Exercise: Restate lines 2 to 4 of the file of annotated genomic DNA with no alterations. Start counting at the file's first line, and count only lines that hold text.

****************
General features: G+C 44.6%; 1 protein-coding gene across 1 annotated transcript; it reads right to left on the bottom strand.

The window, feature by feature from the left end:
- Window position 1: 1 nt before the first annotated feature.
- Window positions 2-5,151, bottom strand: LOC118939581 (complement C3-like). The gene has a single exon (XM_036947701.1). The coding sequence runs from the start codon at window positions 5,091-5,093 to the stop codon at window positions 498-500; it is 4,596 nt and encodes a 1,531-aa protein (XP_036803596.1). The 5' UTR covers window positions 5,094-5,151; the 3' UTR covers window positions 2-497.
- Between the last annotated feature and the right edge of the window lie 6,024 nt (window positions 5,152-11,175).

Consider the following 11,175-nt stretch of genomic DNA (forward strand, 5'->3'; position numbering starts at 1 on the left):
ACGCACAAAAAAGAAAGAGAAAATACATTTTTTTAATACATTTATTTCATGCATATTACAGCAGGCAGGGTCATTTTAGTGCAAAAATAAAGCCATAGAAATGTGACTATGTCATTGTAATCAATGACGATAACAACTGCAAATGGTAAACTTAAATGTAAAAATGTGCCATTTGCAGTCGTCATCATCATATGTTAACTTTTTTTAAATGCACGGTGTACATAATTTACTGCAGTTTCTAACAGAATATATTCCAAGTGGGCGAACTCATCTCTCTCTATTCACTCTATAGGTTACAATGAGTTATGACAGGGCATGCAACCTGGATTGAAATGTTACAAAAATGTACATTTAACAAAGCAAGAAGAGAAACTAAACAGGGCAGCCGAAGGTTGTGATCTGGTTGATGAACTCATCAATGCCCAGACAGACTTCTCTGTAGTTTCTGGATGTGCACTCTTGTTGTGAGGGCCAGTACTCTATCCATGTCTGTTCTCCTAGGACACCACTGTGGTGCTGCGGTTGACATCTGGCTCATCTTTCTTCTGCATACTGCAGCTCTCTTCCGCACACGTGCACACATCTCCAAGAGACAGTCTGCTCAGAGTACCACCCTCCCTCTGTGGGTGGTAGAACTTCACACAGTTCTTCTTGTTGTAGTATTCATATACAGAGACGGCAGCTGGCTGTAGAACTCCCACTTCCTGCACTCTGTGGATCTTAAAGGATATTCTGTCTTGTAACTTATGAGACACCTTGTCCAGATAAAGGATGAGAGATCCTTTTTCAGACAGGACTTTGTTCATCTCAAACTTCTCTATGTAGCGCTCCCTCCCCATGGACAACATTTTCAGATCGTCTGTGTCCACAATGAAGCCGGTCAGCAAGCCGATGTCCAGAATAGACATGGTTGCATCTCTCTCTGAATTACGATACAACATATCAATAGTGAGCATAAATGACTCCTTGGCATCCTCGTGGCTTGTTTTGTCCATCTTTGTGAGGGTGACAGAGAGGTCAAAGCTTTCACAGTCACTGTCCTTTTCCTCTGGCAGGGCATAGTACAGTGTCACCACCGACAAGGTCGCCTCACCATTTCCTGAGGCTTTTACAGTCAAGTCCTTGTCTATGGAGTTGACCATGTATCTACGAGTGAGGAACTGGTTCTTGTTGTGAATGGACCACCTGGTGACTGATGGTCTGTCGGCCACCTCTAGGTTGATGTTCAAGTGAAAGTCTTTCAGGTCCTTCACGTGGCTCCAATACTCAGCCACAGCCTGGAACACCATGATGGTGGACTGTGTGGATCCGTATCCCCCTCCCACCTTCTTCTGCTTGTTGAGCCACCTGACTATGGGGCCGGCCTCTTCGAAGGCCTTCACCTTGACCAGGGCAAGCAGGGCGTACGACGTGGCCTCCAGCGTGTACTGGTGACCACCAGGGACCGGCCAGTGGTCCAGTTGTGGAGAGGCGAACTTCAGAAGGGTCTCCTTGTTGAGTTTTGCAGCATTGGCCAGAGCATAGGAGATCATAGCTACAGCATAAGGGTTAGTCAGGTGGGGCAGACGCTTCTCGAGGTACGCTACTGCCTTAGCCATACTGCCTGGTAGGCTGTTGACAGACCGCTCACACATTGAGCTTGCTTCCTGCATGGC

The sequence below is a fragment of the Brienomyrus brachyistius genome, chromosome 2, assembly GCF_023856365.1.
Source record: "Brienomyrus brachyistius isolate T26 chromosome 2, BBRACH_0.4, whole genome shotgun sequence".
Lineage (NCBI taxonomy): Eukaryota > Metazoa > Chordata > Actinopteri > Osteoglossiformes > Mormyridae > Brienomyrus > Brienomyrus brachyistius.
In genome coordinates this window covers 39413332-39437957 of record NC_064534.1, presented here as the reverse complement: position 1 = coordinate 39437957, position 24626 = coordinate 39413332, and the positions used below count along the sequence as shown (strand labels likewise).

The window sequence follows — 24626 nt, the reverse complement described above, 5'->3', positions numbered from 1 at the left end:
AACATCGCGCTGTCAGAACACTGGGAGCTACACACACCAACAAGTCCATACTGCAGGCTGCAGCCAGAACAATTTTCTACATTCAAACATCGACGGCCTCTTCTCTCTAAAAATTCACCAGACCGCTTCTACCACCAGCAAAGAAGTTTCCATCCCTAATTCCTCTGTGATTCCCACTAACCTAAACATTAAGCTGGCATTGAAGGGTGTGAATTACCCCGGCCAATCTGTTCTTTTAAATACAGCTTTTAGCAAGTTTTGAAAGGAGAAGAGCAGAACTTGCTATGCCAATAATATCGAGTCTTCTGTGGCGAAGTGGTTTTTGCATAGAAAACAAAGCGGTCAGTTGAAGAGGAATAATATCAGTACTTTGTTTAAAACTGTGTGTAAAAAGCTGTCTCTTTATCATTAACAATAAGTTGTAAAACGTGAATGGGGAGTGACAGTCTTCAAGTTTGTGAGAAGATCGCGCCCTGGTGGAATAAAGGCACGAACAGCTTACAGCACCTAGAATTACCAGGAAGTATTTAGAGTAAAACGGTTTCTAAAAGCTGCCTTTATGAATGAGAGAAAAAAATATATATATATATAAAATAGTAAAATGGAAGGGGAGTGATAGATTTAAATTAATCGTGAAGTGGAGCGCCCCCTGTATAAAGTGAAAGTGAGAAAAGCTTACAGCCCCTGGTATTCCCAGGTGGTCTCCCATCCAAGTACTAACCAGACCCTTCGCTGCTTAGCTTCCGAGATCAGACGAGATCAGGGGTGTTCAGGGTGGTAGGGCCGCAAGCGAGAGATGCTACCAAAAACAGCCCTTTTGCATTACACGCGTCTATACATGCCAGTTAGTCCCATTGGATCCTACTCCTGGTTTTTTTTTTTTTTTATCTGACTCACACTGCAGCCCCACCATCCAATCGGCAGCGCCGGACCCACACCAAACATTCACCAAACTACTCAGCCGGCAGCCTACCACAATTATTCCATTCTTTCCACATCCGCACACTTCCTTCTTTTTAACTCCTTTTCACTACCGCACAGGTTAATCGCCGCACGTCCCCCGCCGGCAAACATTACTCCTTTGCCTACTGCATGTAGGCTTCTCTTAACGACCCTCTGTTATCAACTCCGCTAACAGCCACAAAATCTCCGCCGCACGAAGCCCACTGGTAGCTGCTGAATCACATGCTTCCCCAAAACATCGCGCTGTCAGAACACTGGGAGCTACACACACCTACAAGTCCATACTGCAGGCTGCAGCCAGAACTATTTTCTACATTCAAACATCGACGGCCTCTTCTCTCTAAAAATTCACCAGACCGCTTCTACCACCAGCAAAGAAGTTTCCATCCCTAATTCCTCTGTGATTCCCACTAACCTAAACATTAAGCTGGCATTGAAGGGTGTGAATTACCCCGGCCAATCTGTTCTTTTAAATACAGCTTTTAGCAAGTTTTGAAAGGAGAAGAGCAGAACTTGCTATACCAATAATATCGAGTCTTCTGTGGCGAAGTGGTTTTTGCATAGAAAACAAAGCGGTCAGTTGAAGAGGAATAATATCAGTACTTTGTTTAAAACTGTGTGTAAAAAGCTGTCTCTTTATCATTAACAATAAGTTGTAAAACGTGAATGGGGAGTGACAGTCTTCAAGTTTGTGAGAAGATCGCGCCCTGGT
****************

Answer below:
The window, feature by feature from the left end:
- Window position 1: 1 nt before the first annotated feature.
- Window positions 2-5,151, bottom strand: LOC118939581 (complement C3-like). The gene has a single exon (XM_036947701.1). The coding sequence runs from the start codon at window positions 5,091-5,093 to the stop codon at window positions 498-500; it is 4,596 nt and encodes a 1,531-aa protein (XP_036803596.1). The 5' UTR covers window positions 5,094-5,151; the 3' UTR covers window positions 2-497.